It was precisely this possibility that was dreaded by the Bengali, when, in the newly created Pakistan – paradoxically, on Bengali initiative – Urdu was imposed as the official language.

Notwithstanding the Sanskritisation of the name “Qamar”  (“Kamru”) into “Kamrup” , the Sylhettan homeland – including its extended hinterland as far northeast as “Gua-hati” (presently  Sanskritised for similarly communalist motivation as above), continued to be referred to as “Qamar” (“Kamru”)  – even as late as after its Liberation by the Saint Shah-Jalal and his companions upon request from some oppressed Sylhettans. In the famous travelogue of Ibn Battuta who visited the place on his way to China, well after that, described the place by that name.

However, in reference to a certain miraculous event involved in the Liberation of Qamaru (“Kamru”) by the saint-warriors guided by Sha-Jalal,  the liberated land gradually came to be known as “Sil-hat” (“Rock – move!”)  – referring to a miraculous event that began the final campaign of liberating the land, wherein apparently the warrior-saint commanded a rock on the River Surma’s banks to move, whereby it moved and floated on the water, signaling the crossing of the river even without boats).  The land came to be referred to, affectionately,  also as “Jalalabad” (“Jalal’s Land”).

The farthest north-eastern reaches of the inhabited hinterland of Qamaru (“Kamru”) continued to be, occasionally,  referred to as “Kamru”, and, in the parlance of the Hindu priestly discourse, by its  Sanskritised form, “Kamrup”. Today there remains only a Hindu temple called “Kamrup” –  notoriously dreaded for its rituals of human sacrifices by Hindu priests and associated worship of genitals, in offerings to the “Kam” (sexual passion)-deities. Even the city where that is located is no longer called ”Kamrup”. Instead, the city – now the capital of Assam –  is called “Gua-hati”, derived from the Old Sil’otiterms of  Persian origin,   “Gua” ( Betel-nuts”) “has” (“existence”, “availability” – and hence, “market-place”) . The name “Gua-hati”, then, is a Sil’oti word, meaning “betel-nut market”.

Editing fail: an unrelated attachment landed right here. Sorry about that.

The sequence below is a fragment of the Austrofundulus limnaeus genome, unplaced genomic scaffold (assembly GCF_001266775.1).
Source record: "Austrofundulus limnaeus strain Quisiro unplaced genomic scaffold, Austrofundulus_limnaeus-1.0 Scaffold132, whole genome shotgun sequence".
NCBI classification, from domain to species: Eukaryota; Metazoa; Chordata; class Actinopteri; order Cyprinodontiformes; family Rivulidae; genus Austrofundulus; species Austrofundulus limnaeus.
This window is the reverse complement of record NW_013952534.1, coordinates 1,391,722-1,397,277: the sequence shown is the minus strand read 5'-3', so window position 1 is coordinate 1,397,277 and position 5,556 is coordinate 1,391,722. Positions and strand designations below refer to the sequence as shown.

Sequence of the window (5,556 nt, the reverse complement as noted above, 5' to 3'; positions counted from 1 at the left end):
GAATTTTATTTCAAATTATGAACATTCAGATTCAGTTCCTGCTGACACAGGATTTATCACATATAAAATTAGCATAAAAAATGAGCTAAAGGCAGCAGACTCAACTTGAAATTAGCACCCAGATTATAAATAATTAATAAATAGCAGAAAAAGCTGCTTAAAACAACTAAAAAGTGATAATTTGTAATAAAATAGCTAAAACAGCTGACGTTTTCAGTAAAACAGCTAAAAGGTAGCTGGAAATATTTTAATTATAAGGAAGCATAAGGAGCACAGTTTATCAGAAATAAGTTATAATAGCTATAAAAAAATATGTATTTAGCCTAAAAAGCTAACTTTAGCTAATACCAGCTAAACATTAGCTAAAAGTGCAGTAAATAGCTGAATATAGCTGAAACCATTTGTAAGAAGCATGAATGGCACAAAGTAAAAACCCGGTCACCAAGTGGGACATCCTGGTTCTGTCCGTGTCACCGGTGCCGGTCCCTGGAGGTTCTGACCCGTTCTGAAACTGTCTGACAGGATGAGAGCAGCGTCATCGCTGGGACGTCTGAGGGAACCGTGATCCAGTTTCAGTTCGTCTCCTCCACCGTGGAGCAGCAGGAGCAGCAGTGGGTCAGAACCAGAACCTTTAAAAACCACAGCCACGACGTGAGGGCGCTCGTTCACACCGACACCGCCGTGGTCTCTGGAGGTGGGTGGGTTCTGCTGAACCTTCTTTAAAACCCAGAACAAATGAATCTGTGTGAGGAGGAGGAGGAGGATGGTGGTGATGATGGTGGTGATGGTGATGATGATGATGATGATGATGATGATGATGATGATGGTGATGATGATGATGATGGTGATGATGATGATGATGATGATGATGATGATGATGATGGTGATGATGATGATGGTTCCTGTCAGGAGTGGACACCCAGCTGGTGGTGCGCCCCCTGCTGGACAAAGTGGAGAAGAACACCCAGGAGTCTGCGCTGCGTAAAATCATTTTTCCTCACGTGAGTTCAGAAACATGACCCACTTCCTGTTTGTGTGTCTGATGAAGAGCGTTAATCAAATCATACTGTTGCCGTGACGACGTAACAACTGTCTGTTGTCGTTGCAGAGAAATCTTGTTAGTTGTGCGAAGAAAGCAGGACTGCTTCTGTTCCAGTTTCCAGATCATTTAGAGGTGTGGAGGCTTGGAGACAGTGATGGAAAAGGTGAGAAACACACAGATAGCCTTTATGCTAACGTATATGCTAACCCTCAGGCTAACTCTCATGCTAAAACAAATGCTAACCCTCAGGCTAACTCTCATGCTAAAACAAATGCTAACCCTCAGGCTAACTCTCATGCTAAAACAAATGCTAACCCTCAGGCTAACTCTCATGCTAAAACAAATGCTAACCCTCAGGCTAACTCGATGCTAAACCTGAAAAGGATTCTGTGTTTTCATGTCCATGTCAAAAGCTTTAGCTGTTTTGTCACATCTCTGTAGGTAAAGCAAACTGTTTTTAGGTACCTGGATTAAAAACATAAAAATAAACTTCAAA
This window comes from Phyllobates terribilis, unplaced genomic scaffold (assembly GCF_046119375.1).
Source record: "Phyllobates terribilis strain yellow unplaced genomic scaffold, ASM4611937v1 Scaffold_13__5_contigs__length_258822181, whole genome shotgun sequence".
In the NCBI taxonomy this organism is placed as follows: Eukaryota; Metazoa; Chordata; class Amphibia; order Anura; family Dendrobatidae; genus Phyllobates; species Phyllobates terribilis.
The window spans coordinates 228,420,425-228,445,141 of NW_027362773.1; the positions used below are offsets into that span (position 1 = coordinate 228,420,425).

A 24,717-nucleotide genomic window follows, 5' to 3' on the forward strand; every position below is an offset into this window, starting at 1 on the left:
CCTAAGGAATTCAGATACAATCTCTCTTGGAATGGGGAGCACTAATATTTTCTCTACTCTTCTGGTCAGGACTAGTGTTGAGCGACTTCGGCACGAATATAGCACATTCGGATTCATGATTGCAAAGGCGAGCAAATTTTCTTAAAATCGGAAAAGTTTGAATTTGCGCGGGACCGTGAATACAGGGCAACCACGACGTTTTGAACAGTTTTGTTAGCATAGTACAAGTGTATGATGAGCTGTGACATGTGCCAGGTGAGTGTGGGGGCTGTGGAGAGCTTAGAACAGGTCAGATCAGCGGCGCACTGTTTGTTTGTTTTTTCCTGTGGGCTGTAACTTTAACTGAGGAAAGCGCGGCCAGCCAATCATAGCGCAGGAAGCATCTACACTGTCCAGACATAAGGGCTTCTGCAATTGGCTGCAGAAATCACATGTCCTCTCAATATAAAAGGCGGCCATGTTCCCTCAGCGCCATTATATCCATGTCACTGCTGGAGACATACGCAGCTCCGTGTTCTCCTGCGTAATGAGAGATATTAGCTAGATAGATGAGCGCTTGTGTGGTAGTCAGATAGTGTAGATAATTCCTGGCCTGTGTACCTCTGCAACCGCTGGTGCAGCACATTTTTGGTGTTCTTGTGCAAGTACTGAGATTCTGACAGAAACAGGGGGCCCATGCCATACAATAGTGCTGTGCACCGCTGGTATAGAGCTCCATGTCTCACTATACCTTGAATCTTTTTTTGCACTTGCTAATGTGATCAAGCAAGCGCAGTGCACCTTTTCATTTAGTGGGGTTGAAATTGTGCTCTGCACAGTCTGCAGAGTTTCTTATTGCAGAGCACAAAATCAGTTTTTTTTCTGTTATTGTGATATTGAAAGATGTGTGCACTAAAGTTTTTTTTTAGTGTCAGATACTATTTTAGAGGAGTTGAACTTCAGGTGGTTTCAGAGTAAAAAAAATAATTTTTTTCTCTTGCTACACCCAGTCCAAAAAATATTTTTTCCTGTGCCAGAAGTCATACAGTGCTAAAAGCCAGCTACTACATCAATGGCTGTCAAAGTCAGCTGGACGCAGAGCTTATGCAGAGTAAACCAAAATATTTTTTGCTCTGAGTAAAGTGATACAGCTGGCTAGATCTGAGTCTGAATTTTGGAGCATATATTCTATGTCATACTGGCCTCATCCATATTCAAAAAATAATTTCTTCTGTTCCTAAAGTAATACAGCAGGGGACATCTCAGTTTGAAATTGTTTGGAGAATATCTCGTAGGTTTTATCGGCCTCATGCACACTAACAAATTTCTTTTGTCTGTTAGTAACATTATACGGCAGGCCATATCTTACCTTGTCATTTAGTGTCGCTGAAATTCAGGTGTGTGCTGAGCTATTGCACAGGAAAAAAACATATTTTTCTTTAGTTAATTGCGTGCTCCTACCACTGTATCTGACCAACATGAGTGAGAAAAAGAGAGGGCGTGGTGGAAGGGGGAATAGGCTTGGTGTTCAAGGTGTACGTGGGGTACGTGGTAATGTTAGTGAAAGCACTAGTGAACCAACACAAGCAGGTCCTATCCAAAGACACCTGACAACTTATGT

Like with the name of “Sil-hat” (“Sil’ot” in popular pronunciation) itself,  with the Sil’oti name for that extended far north-eastern reaches of her hinterland,  Gauhati also, there have been attempts of Saskritisation by the same communalist vested caste-interests. They, under British colonial patronage, promoted the Sanskritisation drive and tried to popularise the distortion of “Sil-hat” (“Sil’ot”) to “Sri-hatta” (“Sri” being an honorific for Hindu caste-bred, “hatta” meaning “market”), as they did to popularise distortion of “Gua-hati” into “Gau-hati” (“Gau” being the Cow worshipped by the Hindu lay and offered to the priestly upper caste). This kind of policy of communalist cultural distortion is not uncommon – it continues till today:  note examples, e.g., “Sinhala” turned into “Sri Lanka”, only recently, “Mirer-Sarai” and “Isa’s-Dihi”  into  “Mireshwarai” and “Ishwardi”  during Calcutta-Babu petty-bourgeois ascendancy during the British colonial period, and right now hundreds of place names, including famous Allahabad and Agra, are being changed into “Hindu”-sounding newly invented names by the ultra-reactionary caste-communalist government in India.